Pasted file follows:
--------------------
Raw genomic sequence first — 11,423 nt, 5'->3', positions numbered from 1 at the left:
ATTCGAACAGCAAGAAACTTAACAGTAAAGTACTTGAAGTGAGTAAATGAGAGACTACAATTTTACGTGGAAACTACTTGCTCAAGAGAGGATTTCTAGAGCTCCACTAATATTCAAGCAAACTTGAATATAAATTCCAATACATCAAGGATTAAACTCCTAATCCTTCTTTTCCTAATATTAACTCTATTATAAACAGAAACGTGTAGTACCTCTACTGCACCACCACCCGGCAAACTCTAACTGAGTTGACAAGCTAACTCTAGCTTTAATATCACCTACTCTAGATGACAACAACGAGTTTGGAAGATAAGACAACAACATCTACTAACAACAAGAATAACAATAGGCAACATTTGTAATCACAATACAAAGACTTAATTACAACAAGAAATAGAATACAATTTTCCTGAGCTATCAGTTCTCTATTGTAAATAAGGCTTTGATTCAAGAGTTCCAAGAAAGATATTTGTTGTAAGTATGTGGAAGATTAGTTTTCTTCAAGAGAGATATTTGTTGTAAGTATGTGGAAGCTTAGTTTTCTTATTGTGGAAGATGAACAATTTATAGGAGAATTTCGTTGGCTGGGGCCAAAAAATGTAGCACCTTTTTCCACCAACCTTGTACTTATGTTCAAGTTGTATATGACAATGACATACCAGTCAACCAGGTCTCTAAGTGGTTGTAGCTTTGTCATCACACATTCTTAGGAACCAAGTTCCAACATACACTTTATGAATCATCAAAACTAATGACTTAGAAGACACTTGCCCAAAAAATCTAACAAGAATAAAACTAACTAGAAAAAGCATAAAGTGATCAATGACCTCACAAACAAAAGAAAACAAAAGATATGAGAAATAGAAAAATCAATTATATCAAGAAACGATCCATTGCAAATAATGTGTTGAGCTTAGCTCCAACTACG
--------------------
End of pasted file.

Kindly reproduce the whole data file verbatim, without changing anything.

Raw genomic sequence first — 11,423 nt, 5'->3', positions numbered from 1 at the left:
ATTCGAACAGCAAGAAACTTAACAGTAAAGTACTTGAAGTGAGTAAATGAGAGACTACAATTTTACGTGGAAACTACTTGCTCAAGAGAGGATTTCTAGAGCTCCACTAATATTCAAGCAAACTTGAATATAAATTCCAATACATCAAGGATTAAACTCCTAATCCTTCTTTTCCTAATATTAACTCTATTATAAACAGAAACGTGTAGTACCTCTACTGCACCACCACCCGGCAAACTCTAACTGAGTTGACAAGCTAACTCTAGCTTTAATATCACCTACTCTAGATGACAACAACGAGTTTGGAAGATAAGACAACAACATCTACTAACAACAAGAATAACAATAGGCAACATTTGTAATCACAATACAAAGACTTAATTACAACAAGAAATAGAATACAATTTTCCTGAGCTATCAGTTCTCTATTGTAAATAAGGCTTTGATTCAAGAGTTCCAAGAAAGATATTTGTTGTAAGTATGTGGAAGATTAGTTTTCTTCAAGAGAGATATTTGTTGTAAGTATGTGGAAGCTTAGTTTTCTTATTGTGGAAGATGAACAATTTATAGGAGAATTTCGTTGGCTGGGGCCAAAAAATGTAGCACCTTTTTCCACCAACCTTGTACTTATGTTCAAGTTGTATATGACAATGACATACCAGTCAACCAGGTCTCTAAGTGGTTGTAGCTTTGTCATCACACATTCTTAGGAACCAAGTTCCAACATACACTTTATGAATCATCAAAACTAATGACTTAGAAGACACTTGCCCAAAAAATCTAACAAGAATAAAACTAACTAGAAAAAGCATAAAGTGATCAATGACCTCACAAACAAAAGAAAACAAAAGATATGAGAAATAGAAAAATCAATTATATCAAGAAACGATCCATTGCAAATAATGTGTTGAGCTTAGCTCCAACTACG